Since joining Virginia Commonwealth University as the Visual Arts Research Librarian this past August, I’ve had the pleasure of meeting many interesting and talented people. One of our new Fashion faculty members, Michael-Birch Pierce stood out because we both have double barrelled first names, we’re both SCAD alums – and his design work is amazing! Michael-Birch and I connected because he wanted his students to be able to do proper research in the library for his classes, which made my nerdy little librarian heart happy. As I learned more about him and his design philosophy, I knew my FT&C colleagues would appreciate him as much as I do.
Michael-Birch is a fashion designer and fiber artist. He got his BFA in Fashion Design from VCU and his MFA in Fibers from SCAD. While at SCAD, he did an internship with Dianne von Furstenburg and in 2010 he embroidered Christmas decorations for the Obama White House. Michael creates delicately hand-embroidered garments, whimsical installations, colorful prints and expressively stitched illustrations. All share a rich textural quality that makes you appreciate the whole, but revel in the details.
Here in his own words are some of his thoughts on his work…
Q: Who or what are your main influences as an artist?
A: My main influences probably started with David Bowie, The Spice Girls, and the X-Men, to be honest. I am irrepressibly drawn to glamour and showmanship. Nowadays I look to fashion designers like Elsa Schiaparelli, Mary Katranzou, Christopher Kane, and Muiccia Prada as well as artists Nick Cave, Jim Hodges, and Liza Lou. I’m also heavily influenced by history, anthropology, psychology, and geology.
Q: What themes/concepts do you address in your work?
A: My central focus is on notions of artifice and identity. I’m interested the physical and emotional barriers that people build in their daily lives. Fashion is the most immediate and personal of these barriers so it is the jumping off point for my fine artwork. My obsessive manipulation of thousands of sparkling elements is an attempt to create intimacy from something fake. I’m also experimenting with transparency, incompletion, and destruction as means of exposing the reality behind my artifices.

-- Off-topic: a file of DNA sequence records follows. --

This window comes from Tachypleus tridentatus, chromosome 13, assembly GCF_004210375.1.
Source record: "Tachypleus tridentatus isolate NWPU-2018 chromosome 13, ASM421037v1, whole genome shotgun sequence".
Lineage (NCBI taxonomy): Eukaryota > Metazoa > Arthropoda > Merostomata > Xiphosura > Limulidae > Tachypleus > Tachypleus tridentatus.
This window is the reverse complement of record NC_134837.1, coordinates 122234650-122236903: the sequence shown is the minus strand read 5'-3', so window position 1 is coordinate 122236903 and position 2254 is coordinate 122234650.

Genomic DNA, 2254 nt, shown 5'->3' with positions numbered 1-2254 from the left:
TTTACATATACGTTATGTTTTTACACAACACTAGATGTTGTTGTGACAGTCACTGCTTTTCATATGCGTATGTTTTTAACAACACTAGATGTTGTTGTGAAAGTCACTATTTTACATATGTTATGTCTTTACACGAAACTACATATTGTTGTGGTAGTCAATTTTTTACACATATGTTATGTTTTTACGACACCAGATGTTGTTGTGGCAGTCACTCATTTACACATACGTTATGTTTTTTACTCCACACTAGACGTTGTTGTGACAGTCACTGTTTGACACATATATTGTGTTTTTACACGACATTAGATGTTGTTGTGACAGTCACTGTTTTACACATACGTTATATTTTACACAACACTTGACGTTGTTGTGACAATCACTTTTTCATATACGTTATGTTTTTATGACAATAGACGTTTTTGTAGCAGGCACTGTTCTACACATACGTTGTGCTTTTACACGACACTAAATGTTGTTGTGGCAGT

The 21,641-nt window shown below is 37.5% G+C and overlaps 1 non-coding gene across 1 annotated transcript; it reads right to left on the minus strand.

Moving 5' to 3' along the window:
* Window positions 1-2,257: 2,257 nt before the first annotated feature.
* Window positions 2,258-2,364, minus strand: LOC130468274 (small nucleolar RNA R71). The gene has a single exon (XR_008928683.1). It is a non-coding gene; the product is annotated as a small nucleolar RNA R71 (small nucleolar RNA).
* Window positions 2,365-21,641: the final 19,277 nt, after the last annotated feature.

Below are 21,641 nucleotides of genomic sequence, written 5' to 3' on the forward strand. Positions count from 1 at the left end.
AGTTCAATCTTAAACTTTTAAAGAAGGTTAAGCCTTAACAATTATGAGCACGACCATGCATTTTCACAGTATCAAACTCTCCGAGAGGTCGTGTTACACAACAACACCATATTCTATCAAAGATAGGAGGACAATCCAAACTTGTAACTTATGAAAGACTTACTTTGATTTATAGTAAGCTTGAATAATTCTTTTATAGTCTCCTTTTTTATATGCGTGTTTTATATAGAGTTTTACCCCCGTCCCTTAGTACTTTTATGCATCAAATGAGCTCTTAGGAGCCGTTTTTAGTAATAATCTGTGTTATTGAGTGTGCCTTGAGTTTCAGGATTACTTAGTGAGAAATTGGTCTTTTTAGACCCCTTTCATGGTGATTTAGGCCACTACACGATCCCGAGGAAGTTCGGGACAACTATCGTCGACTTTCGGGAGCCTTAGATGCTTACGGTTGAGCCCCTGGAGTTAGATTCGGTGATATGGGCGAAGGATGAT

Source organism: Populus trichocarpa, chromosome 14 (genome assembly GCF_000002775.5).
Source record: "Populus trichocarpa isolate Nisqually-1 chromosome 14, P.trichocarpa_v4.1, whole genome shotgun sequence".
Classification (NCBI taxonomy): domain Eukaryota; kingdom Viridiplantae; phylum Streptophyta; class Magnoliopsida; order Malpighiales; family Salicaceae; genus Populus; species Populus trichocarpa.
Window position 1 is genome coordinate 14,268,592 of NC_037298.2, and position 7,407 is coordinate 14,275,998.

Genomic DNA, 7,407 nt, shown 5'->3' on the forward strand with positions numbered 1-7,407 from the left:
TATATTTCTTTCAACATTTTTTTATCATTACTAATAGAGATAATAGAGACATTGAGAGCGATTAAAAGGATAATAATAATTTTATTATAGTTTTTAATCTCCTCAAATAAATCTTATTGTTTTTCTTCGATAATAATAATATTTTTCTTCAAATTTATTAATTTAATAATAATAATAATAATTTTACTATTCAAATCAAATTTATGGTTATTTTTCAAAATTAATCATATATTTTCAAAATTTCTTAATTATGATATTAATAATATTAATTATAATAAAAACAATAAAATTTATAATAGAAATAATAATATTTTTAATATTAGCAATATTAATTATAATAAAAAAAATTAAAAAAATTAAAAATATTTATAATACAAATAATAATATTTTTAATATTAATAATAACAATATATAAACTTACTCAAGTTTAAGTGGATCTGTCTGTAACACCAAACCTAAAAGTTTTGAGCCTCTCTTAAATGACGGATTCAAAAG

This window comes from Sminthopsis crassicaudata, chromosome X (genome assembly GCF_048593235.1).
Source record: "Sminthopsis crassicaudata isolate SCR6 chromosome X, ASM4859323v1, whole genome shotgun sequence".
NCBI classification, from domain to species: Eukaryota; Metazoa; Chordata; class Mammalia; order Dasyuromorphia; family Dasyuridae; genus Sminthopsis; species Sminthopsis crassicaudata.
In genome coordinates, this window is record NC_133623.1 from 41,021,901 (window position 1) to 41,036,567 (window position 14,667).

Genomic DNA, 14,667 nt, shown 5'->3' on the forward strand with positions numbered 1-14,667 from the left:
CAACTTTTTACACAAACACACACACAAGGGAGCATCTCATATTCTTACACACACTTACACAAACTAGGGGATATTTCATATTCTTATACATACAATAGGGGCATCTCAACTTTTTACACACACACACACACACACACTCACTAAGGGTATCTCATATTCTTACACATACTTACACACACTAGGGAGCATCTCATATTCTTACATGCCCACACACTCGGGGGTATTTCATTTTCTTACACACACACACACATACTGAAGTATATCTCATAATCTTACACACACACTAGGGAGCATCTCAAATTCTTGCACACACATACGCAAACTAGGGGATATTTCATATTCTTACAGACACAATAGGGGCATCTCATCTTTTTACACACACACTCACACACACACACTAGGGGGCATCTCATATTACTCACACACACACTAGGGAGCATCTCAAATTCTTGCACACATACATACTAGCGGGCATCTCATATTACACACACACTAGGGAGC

Q: What are your favorite materials and tools?
A: Well I clearly love anything shiny. Swarovski crystals, sequins, beads, and broken costume jewelry are my main mediums. I also love working with transparent silks, leathers, and vinyl. I’ve also been crossing a line into paints and liquid rubbers recently. As far as tools, I’d be helpless without a sharp pair of thread snips, a sturdy plastic embroidery hoop, and reading glasses. Also, organization is vital. My studio is a wreck but every bead and sequin has its own compartment in one of my dozens of color coordinated boxes.
Q: What books/magazines do you find most useful/inspiring?
A: I think fashion magazines like Vogue and W provide wonderful visual inspiration and are too often discredited as frivolous. That said, as a fashion professor I push myself and students to look at outside sources to find more well-rounded research. National Geographic, science and technology periodicals, and travel magazines are excellent. I also love exhibition catalogues from all sorts of museums: costume, fine art, or history.
Q: How do you use the library to support your work?
A: It’s not enough to just find visual inspiration as an artist. If I’m inspired by a time period or architecture style or African beading I can’t just collect pictures. I need to read everything I can on the subject until I have a good working knowledge of what I’m investigating. I need to be able to speak and write about my inspirations. The library is an incredible tool for taking a tiny bit of information that I found in a magazine or on Pinterest and expanding my knowledge through books, journals, and special collections.
Q: As an instructor, how would you like your students to use the library?
A: I would like to see my fashion students come into class with more information than the first 12 images that popped up on Google when they typed in “Art Deco Architecture.” When so much is available instantly and for free on the internet, they forget that there is a whole wealth of content elsewhere and that the search for it can actually be fun. I think I need to assign a project where all of their research has to come from physical sources. It’s going to take them much further.
Q: What could the library do to better support creatives?
A: I know I would use books more if there were more color copiers and scanners! Sometimes we want to take the information we’ve found without taking the whole heavy book.
See more of Michael’s work on his website michaelbirchpierce.com.See him create a Free-motion Embroidered Portrait like the one on the left…in minutes! Get a peek at his thoughts and adventures on instagram.com/michaelbirch